Surfers who have Morocco on their travel wish lists are often seeking long, flawless righthand points and powerful, slabby wedges. Those were exactly the kind of oceanic cravings surfers Ben O’Haraand Oliver Boswell–the owners of Surf Maroc–had a couple decades ago when they drove down from the UK in a Transit van to explore the many world-class points that line the North African country’s coast.

“We were at university together studying in the UK and we just came out here on a last minute trip, like within 3 hours booked this trip,” says Ben. “We kept coming back. It’s just an easy, quick trip from the UK, great place, great waves, great climate.”

The duo kept visiting the area of Taghazout–a small town outside Agadir–that fronts the famed Anchor Point and decided they wanted to set up a surf camp there for traveling surfers. Fast forward 15 years and now Surf Maroc operates four ocean-front camps and accommodates surfers from all around the world.

After staying with Ben and Ollie on a recent trip to Taghazout-and with the Atlantic finally waking up for winter-we decided to put together a short guide for surfers looking to go on a Moroccan strike mission this winter.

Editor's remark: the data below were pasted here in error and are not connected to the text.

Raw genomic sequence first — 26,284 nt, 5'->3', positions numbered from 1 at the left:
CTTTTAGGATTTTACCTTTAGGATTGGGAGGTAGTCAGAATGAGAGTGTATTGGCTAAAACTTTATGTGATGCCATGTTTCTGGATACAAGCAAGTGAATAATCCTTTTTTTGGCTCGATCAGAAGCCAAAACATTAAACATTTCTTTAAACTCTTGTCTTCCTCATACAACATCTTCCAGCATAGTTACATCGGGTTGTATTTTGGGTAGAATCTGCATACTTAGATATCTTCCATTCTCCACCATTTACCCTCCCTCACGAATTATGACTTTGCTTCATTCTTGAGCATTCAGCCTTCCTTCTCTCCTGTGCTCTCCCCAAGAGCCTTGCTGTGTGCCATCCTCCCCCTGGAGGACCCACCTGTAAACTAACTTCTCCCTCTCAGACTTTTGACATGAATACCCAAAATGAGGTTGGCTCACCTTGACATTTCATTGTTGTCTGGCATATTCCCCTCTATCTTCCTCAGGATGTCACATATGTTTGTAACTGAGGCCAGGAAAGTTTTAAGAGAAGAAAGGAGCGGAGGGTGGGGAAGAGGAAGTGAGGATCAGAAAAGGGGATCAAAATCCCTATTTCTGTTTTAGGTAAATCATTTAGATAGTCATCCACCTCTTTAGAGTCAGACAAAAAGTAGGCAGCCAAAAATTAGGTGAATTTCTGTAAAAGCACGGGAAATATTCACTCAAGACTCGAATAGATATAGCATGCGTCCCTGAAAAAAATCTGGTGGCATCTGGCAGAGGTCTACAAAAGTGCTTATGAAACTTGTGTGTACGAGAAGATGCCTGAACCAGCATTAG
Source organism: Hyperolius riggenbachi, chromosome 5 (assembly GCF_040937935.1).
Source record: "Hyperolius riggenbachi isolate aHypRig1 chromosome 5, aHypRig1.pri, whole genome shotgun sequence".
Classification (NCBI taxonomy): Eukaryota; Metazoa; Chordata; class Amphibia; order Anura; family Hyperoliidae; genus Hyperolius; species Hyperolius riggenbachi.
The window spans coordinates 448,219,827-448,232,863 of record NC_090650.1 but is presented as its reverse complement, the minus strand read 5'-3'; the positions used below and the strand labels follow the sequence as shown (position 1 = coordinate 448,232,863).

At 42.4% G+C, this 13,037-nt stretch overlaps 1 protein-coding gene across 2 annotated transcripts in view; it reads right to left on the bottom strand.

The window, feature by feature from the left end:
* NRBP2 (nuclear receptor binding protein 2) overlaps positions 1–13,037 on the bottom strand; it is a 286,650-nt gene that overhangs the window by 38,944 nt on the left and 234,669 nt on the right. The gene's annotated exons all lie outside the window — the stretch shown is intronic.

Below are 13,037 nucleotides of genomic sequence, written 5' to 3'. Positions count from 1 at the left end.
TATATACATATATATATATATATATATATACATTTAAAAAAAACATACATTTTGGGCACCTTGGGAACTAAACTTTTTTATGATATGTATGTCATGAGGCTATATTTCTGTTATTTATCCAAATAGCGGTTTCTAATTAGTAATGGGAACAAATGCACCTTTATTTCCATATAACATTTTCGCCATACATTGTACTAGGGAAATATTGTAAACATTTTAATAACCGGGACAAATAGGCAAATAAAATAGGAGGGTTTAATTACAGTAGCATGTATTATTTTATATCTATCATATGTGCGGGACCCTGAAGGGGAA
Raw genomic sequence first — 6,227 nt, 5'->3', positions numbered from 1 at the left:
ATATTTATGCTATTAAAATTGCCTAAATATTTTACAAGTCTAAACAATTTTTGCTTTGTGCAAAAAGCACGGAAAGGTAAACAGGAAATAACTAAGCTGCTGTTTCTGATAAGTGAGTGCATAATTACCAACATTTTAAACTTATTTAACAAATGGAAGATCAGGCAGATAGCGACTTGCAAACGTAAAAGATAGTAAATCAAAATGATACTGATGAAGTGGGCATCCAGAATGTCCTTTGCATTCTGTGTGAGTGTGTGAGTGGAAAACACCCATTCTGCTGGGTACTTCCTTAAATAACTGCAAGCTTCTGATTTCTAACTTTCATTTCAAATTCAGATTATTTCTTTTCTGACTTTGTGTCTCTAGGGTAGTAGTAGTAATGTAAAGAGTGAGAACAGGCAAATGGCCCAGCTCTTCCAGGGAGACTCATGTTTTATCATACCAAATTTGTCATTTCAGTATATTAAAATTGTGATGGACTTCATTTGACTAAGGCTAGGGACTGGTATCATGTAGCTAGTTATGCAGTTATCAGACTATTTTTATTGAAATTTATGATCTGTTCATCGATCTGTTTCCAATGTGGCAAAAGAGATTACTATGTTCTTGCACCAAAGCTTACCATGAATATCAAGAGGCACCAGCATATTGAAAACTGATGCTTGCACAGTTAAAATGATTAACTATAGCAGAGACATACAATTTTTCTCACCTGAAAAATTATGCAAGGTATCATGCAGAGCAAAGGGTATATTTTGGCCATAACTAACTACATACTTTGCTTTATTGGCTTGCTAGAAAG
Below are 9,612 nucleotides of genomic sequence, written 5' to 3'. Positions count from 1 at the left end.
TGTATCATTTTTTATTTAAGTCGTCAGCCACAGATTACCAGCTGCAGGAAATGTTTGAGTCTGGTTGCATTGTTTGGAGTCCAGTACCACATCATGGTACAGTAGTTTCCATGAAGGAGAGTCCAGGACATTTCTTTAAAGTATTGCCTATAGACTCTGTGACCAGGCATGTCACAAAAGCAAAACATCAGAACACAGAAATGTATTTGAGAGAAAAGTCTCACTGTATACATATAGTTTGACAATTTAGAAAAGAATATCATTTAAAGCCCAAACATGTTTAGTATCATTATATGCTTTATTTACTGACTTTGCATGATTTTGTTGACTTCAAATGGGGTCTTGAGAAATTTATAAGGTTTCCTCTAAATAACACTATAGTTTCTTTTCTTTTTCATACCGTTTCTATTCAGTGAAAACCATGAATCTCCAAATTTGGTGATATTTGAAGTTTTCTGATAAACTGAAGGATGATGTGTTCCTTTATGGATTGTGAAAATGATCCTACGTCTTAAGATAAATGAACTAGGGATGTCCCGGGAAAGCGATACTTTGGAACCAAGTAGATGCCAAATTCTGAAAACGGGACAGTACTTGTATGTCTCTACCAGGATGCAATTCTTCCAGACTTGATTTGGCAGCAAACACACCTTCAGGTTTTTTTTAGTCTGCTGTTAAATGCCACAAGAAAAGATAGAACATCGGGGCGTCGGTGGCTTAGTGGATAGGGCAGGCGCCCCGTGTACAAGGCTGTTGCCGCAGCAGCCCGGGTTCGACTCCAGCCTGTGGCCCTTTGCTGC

HOW TO GET THERE AND WHERE TO STAY

When to Go: Morocco gets surf year around, as its curvy coastline faces both NW and SW. But if you’re looking for those perfect, lined-up, grinding right-handers, you’d be smart to go during the winter season (October through March) when the Atlantic starts churning out powerful swells.

Getting There: If you’re heading to the Taghazout area, you’ll have to fly into Agadir, which is roughly a 25-minute drive from Taghazout. If you’re flying from LAX, you’ll likely have a layover in New York and possibly Paris or Casablanca. One way to find a cheaper round-trip flight is to book a flight from LAX to Paris through a major airline. And then take Easy Jet, Ryanair or Transavia from Paris to Agadir. You might save a few hundred dollars doing things that way, but make sure you give yourself enough time between your arrival and departure in Paris to allow for having to recheck all your bags into a different airline.

What to Know About the Town: Surfers have been traveling to Taghazout for decades, and the town reflects that. Taghzout was once a small fishing village that is now a bustling mini-town full of cafes, accommodations and shops–even of the surfy nature. It’s got a very laidback, bohemian vibe and everyone is very friendly. Morocco is a Muslim country, so just remember to be respectful of their culture, no matter how different it is than yours. You should be fine wearing beachwear in town, but if you’re a woman and choose to visit a nearby smaller village, make sure to cover up your shoulders and knees.



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